Then there is Translator. This is more my style - translators are often able to work from home, and there is less immediate pressure because you can take time to translate written words. In the case of Japanese, though, I would have to have a more thorough knowledge of the alphabet, and with 1945 kanji characters mandatory for proficiency in everyday reading, that is no small task.

There is also Linguistic Anthropologist. This could be closer to my original idea of traveling around, doing fieldwork, and writing reports. I'm interested in helping unravel the mysteries of the indiginous Ainu language in Japan.

Whatever option I choose could be an interesting career, I suppose. And there is some comfort in the following saying by Mother Gavrilia, an Orthodox nun: "What does God want me to do? Be here or go there? The answer was: God is not interested in where you are or what you do...He is interested only in the quality and quantity of the love you give. Nothing else. Nothing else." This, however, is a lifelong vocation. Anything else I do is just a job.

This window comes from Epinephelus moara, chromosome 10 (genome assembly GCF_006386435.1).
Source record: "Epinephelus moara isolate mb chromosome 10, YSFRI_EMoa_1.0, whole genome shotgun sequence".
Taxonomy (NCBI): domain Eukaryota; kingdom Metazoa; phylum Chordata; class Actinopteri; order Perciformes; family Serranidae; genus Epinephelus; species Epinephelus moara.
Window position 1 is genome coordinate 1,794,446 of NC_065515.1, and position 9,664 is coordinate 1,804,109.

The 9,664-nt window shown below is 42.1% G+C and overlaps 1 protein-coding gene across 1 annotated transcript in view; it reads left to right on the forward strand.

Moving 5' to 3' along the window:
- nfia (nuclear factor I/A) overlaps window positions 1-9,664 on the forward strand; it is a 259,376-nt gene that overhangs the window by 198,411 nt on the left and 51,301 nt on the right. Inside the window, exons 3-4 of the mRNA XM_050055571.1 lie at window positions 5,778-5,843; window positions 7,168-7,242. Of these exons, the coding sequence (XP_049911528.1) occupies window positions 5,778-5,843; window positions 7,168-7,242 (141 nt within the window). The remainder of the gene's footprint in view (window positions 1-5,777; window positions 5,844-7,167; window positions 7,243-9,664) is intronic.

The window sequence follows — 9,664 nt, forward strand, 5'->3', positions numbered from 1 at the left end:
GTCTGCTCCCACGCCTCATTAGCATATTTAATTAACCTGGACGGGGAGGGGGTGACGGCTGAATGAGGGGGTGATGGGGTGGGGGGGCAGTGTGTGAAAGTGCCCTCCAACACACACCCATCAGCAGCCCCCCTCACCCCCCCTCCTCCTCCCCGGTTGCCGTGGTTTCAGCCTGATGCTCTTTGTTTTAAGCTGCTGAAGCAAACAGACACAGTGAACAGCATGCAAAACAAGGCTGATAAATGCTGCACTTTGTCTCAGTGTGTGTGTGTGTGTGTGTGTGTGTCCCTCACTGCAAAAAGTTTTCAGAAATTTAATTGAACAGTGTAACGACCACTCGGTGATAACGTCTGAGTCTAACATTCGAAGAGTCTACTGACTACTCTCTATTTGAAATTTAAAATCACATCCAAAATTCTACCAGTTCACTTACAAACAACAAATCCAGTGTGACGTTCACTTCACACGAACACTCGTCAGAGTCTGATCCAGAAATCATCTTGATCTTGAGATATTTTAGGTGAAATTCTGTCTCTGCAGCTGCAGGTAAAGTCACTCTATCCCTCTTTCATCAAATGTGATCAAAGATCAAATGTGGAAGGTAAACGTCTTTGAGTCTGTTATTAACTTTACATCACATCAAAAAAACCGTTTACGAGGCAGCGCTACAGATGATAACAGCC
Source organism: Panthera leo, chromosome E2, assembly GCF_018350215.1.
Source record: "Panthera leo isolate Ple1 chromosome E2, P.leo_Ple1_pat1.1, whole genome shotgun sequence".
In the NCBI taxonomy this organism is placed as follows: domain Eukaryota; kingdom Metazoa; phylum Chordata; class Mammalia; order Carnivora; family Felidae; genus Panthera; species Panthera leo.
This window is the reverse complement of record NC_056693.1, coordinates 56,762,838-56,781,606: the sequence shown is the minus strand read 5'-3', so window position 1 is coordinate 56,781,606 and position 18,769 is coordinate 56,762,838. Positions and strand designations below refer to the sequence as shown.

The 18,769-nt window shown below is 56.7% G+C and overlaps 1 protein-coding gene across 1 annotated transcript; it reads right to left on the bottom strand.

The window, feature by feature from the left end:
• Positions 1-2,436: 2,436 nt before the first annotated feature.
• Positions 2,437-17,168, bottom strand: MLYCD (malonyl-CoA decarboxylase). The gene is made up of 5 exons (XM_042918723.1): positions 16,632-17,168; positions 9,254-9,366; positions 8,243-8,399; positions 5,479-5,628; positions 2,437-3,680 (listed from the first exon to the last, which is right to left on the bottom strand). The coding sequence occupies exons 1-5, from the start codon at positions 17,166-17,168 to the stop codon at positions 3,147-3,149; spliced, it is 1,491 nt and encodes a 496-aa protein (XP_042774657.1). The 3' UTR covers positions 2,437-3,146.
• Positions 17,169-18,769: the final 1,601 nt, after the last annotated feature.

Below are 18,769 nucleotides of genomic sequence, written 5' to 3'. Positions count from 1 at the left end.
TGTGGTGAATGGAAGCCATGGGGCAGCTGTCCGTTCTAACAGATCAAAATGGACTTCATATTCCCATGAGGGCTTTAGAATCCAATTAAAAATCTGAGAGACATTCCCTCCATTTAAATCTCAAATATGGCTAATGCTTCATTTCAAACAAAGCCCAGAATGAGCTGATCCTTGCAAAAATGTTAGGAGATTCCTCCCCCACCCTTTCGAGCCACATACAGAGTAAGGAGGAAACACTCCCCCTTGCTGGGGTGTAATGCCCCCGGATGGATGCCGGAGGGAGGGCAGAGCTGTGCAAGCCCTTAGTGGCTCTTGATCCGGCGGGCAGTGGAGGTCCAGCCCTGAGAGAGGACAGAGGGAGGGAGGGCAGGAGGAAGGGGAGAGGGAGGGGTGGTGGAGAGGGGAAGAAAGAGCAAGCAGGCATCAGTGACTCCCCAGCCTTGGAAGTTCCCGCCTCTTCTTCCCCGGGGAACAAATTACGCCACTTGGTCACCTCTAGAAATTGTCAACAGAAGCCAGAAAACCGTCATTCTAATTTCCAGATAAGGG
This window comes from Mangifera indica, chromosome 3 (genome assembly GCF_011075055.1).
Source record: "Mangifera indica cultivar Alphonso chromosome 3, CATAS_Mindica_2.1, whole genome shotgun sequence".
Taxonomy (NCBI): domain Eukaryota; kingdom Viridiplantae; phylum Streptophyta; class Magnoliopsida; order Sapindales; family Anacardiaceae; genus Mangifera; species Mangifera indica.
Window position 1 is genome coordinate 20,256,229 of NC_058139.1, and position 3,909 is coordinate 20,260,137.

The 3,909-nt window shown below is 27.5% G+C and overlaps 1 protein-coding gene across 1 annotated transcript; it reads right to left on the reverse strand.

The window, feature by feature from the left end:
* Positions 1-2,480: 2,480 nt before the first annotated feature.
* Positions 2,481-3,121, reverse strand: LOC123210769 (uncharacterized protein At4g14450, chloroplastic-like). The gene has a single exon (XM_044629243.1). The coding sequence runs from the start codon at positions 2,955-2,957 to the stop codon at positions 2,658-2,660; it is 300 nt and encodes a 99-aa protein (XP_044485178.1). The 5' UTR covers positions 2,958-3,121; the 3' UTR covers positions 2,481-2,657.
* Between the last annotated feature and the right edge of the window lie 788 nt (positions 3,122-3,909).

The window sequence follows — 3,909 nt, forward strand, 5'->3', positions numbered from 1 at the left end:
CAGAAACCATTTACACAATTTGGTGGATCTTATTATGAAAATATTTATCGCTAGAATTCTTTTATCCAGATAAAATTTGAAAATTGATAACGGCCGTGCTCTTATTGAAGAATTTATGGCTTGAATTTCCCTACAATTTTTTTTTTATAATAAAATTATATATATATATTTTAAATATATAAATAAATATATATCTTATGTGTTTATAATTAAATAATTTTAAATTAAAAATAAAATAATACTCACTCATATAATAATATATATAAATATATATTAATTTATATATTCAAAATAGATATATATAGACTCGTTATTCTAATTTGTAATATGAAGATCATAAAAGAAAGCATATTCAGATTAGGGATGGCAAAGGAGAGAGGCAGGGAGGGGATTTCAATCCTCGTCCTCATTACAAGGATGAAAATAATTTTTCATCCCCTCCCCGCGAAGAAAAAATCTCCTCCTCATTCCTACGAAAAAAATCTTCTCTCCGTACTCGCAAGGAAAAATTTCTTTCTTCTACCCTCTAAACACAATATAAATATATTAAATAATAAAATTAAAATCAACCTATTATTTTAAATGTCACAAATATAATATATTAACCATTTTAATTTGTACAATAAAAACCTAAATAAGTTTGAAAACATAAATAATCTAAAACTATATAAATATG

Right now I'm still in the mindset of "what I want to be when I grow up." But then again, I'll probably be in that mindset until one day I suddenly realise I'm old, and that last thing I was doing was the closest I came to an actual 'career.' "Ha," I'll say. "I used to want to teach English in Japan!" Maybe I'll laugh about it over a plate of pastries with my coworkers at the morgue.


blooming desertpea said...

We seem to have a few things in common:

- I'm interested in languages, Im able to speak 5, although I'm not proficient in all of them. I don't speak Japanese, although I can imagine it to be interesting but tough to learn (so I've heard).

- I took Anthropology as a majoring subject at University. The anatomy, history and genetics of humankind have always interested me and still do.

It's good to know what you want and at the same time be open and have the courage to change your mind if necessary, which you have obviously done. Congrats to you. :)

blooming desertpea said...